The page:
Connor at her English tea room cafe in Redcliffe. Picture: Mark Cranitch.
Connor at her English tea room cafe in Redcliffe. Picture: Mark Cranitch.

"The minute it started, I was like, 'Wow'," she says. The first few minutes, set to the gospel-esque Somebody to Love, shows Mercury readying for Queen's famous performance at the 1985 musical and humanitarian extravaganza that was Live Aid. "The curtains open and Freddie (played by Rami Malek) walks out," she says, beaming. "Then it goes right back to the beginning and leads up to Live Aid again."

She stops herself. "I'm spoiling the film for you." Then, in semi-playful admonishment, she adds: "But you should have seen it already."

Just what it is that captivated her so ­completely is difficult for Connor to pinpoint. "Just the whole thing!" she says. Asked to expand a little, she says: "It's such a rollercoaster of a film; you're singing one minute, you're ­crying the next, then laughing, then singing. It's like that all the way through. That's what I love about it."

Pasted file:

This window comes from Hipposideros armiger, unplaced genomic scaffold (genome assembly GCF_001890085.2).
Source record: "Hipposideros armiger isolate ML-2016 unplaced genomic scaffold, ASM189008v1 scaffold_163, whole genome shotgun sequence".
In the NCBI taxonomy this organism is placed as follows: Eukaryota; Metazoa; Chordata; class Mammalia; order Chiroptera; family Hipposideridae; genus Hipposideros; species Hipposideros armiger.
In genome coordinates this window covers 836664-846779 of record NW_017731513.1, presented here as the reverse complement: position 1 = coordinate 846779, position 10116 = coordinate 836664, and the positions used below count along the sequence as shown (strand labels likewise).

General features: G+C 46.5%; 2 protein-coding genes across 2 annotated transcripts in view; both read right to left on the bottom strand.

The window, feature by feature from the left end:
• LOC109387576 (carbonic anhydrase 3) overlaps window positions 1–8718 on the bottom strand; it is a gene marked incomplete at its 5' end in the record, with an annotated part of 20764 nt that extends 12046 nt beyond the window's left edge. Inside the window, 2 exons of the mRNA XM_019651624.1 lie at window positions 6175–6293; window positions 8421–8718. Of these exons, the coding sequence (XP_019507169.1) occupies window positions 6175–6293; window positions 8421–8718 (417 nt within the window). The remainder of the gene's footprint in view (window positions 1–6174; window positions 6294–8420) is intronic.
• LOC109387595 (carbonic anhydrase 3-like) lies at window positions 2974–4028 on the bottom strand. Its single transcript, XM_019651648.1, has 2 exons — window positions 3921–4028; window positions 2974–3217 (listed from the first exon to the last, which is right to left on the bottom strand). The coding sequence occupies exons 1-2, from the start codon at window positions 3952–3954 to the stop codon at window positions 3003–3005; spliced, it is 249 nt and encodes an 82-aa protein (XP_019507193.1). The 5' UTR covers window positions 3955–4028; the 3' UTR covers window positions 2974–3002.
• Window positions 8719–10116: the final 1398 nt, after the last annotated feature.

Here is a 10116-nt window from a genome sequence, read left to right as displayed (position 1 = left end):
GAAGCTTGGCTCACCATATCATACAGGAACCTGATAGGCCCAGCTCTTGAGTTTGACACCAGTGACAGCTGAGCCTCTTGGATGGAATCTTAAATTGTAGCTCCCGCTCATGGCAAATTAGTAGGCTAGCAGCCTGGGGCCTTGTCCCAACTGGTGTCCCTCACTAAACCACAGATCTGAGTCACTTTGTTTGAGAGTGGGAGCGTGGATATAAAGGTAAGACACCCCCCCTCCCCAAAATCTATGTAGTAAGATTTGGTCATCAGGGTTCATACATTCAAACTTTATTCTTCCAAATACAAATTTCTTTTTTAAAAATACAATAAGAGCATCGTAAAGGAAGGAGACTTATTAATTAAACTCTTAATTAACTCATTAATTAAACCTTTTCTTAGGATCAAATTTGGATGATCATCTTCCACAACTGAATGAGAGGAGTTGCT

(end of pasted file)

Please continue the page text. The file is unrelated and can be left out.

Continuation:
She was on a high when she walked out of the cinema. "Brilliant," she posted on Facebook. "I feel like I've been to Live Aid!" The buzz stayed with her for days. It played on her mind. She had to see it again. A bit over a fortnight later, she was back. "And as I walked out, I thought, 'I've got to watch it again'."